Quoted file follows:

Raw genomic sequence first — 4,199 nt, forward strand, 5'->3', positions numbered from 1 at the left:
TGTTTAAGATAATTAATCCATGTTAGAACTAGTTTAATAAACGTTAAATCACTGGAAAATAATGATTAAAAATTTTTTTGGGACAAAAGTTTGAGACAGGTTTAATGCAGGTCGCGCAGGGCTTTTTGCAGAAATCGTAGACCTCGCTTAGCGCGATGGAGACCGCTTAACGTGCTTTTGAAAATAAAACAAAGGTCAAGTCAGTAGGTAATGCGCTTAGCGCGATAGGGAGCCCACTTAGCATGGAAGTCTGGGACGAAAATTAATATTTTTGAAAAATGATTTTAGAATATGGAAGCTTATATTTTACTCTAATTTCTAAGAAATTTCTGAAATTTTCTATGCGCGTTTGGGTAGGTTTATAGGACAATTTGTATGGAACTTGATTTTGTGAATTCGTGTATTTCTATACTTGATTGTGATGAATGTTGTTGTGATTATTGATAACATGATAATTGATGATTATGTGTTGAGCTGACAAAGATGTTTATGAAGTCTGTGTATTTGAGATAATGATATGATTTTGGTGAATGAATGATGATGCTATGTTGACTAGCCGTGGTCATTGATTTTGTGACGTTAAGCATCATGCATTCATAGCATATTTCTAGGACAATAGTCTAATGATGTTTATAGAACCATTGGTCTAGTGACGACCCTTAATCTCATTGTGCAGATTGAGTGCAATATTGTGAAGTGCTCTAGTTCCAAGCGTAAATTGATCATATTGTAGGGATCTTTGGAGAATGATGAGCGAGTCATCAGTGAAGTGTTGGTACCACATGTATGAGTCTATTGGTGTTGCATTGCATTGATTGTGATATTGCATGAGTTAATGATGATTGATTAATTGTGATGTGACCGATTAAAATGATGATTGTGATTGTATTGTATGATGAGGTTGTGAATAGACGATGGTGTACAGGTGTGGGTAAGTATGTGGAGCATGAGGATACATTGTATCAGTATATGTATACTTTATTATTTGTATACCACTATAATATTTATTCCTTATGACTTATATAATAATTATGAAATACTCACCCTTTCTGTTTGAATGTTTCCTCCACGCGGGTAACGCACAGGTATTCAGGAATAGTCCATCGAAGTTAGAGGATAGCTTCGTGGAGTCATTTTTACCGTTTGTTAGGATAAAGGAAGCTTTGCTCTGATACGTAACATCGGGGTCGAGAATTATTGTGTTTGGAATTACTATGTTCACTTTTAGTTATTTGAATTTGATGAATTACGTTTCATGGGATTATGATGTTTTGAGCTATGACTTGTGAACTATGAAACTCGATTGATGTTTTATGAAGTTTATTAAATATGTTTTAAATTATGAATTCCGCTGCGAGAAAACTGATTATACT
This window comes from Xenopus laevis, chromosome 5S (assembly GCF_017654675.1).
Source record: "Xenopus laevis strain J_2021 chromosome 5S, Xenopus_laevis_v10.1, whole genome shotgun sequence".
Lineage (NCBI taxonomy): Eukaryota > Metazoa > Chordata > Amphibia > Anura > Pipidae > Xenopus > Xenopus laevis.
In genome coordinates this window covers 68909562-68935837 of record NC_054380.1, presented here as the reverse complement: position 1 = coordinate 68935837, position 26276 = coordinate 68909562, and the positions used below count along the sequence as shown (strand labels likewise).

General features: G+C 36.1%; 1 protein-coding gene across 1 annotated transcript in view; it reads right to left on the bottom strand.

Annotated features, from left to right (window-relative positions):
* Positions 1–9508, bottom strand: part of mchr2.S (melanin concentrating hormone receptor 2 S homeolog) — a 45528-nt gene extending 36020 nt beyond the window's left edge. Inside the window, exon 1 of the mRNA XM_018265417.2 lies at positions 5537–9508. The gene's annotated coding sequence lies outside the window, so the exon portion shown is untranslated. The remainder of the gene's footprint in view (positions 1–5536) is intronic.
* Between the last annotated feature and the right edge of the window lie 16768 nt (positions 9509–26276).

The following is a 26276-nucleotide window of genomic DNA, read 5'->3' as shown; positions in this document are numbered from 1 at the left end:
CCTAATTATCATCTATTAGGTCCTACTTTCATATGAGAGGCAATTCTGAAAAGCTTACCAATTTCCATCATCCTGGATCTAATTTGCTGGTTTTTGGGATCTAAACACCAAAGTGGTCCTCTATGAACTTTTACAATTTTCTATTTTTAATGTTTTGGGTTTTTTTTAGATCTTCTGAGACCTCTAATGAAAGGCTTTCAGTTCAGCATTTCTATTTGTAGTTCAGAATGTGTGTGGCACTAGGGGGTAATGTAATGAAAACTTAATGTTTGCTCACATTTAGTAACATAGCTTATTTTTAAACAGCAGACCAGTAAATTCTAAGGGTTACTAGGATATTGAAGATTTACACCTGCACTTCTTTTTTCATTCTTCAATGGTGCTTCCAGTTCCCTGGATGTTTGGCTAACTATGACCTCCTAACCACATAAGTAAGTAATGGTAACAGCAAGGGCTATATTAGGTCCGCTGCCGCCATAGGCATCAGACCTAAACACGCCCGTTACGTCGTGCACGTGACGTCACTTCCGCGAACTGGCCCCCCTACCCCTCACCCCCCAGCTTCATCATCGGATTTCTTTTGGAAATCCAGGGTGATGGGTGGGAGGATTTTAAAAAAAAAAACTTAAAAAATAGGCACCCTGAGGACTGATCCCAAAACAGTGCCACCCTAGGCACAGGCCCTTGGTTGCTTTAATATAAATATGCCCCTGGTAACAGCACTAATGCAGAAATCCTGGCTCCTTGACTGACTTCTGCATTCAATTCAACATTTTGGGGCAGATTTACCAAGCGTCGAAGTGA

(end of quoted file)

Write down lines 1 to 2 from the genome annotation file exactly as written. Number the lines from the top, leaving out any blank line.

Raw genomic sequence first — 4,199 nt, forward strand, 5'->3', positions numbered from 1 at the left:
TGTTTAAGATAATTAATCCATGTTAGAACTAGTTTAATAAACGTTAAATCACTGGAAAATAATGATTAAAAATTTTTTTGGGACAAAAGTTTGAGACAGGTTTAATGCAGGTCGCGCAGGGCTTTTTGCAGAAATCGTAGACCTCGCTTAGCGCGATGGAGACCGCTTAACGTGCTTTTGAAAATAAAACAAAGGTCAAGTCAGTAGGTAATGCGCTTAGCGCGATAGGGAGCCCACTTAGCATGGAAGTCTGGGACGAAAATTAATATTTTTGAAAAATGATTTTAGAATATGGAAGCTTATATTTTACTCTAATTTCTAAGAAATTTCTGAAATTTTCTATGCGCGTTTGGGTAGGTTTATAGGACAATTTGTATGGAACTTGATTTTGTGAATTCGTGTATTTCTATACTTGATTGTGATGAATGTTGTTGTGATTATTGATAACATGATAATTGATGATTATGTGTTGAGCTGACAAAGATGTTTATGAAGTCTGTGTATTTGAGATAATGATATGATTTTGGTGAATGAATGATGATGCTATGTTGACTAGCCGTGGTCATTGATTTTGTGACGTTAAGCATCATGCATTCATAGCATATTTCTAGGACAATAGTCTAATGATGTTTATAGAACCATTGGTCTAGTGACGACCCTTAATCTCATTGTGCAGATTGAGTGCAATATTGTGAAGTGCTCTAGTTCCAAGCGTAAATTGATCATATTGTAGGGATCTTTGGAGAATGATGAGCGAGTCATCAGTGAAGTGTTGGTACCACATGTATGAGTCTATTGGTGTTGCATTGCATTGATTGTGATATTGCATGAGTTAATGATGATTGATTAATTGTGATGTGACCGATTAAAATGATGATTGTGATTGTATTGTATGATGAGGTTGTGAATAGACGATGGTGTACAGGTGTGGGTAAGTATGTGGAGCATGAGGATACATTGTATCAGTATATGTATACTTTATTATTTGTATACCACTATAATATTTATTCCTTATGACTTATATAATAATTATGAAATACTCACCCTTTCTGTTTGAATGTTTCCTCCACGCGGGTAACGCACAGGTATTCAGGAATAGTCCATCGAAGTTAGAGGATAGCTTCGTGGAGTCATTTTTACCGTTTGTTAGGATAAAGGAAGCTTTGCTCTGATACGTAACATCGGGGTCGAGAATTATTGTGTTTGGAATTACTATGTTCACTTTTAGTTATTTGAATTTGATGAATTACGTTTCATGGGATTATGATGTTTTGAGCTATGACTTGTGAACTATGAAACTCGATTGATGTTTTATGAAGTTTATTAAATATGTTTTAAATTATGAATTCCGCTGCGAGAAAACTGATTATACT